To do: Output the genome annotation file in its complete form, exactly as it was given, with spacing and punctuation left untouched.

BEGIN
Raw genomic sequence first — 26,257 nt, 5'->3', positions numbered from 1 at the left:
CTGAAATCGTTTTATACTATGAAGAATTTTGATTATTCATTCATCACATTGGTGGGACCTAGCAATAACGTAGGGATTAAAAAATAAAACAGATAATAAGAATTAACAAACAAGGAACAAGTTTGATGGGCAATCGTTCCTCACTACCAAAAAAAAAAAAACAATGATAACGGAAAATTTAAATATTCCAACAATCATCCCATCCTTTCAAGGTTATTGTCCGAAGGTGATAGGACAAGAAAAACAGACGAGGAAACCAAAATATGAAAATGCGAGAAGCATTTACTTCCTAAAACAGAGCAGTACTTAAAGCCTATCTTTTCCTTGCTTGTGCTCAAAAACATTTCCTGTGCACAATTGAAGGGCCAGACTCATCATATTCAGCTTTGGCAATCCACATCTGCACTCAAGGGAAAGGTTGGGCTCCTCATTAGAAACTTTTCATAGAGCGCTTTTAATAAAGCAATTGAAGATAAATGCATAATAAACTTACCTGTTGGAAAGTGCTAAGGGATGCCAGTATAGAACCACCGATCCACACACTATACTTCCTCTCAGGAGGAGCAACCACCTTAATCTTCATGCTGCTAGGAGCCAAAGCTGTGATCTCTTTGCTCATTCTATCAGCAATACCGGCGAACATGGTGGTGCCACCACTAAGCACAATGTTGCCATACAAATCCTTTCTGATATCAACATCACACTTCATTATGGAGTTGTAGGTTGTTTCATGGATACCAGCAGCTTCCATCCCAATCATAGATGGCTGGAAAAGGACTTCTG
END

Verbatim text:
Raw genomic sequence first — 26,257 nt, 5'->3', positions numbered from 1 at the left:
CTGAAATCGTTTTATACTATGAAGAATTTTGATTATTCATTCATCACATTGGTGGGACCTAGCAATAACGTAGGGATTAAAAAATAAAACAGATAATAAGAATTAACAAACAAGGAACAAGTTTGATGGGCAATCGTTCCTCACTACCAAAAAAAAAAAAACAATGATAACGGAAAATTTAAATATTCCAACAATCATCCCATCCTTTCAAGGTTATTGTCCGAAGGTGATAGGACAAGAAAAACAGACGAGGAAACCAAAATATGAAAATGCGAGAAGCATTTACTTCCTAAAACAGAGCAGTACTTAAAGCCTATCTTTTCCTTGCTTGTGCTCAAAAACATTTCCTGTGCACAATTGAAGGGCCAGACTCATCATATTCAGCTTTGGCAATCCACATCTGCACTCAAGGGAAAGGTTGGGCTCCTCATTAGAAACTTTTCATAGAGCGCTTTTAATAAAGCAATTGAAGATAAATGCATAATAAACTTACCTGTTGGAAAGTGCTAAGGGATGCCAGTATAGAACCACCGATCCACACACTATACTTCCTCTCAGGAGGAGCAACCACCTTAATCTTCATGCTGCTAGGAGCCAAAGCTGTGATCTCTTTGCTCATTCTATCAGCAATACCGGCGAACATGGTGGTGCCACCACTAAGCACAATGTTGCCATACAAATCCTTTCTGATATCAACATCACACTTCATTATGGAGTTGTAGGTTGTTTCATGGATACCAGCAGCTTCCATCCCAATCATAGATGGCTGGAAAAGGACTTCTG